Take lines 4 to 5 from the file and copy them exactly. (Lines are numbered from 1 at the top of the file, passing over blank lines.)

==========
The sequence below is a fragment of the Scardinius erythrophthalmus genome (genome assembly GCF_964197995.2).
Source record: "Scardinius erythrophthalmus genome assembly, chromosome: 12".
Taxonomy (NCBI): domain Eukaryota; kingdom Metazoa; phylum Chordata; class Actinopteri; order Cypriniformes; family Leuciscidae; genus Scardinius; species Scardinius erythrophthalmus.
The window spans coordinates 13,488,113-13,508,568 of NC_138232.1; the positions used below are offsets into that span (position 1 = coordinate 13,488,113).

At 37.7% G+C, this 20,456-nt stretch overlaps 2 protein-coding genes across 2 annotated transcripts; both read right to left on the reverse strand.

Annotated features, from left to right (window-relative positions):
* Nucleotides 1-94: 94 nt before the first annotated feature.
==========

The window spans coordinates 13,488,113-13,508,568 of NC_138232.1; the positions used below are offsets into that span (position 1 = coordinate 13,488,113).

At 37.7% G+C, this 20,456-nt stretch overlaps 2 protein-coding genes across 2 annotated transcripts; both read right to left on the reverse strand.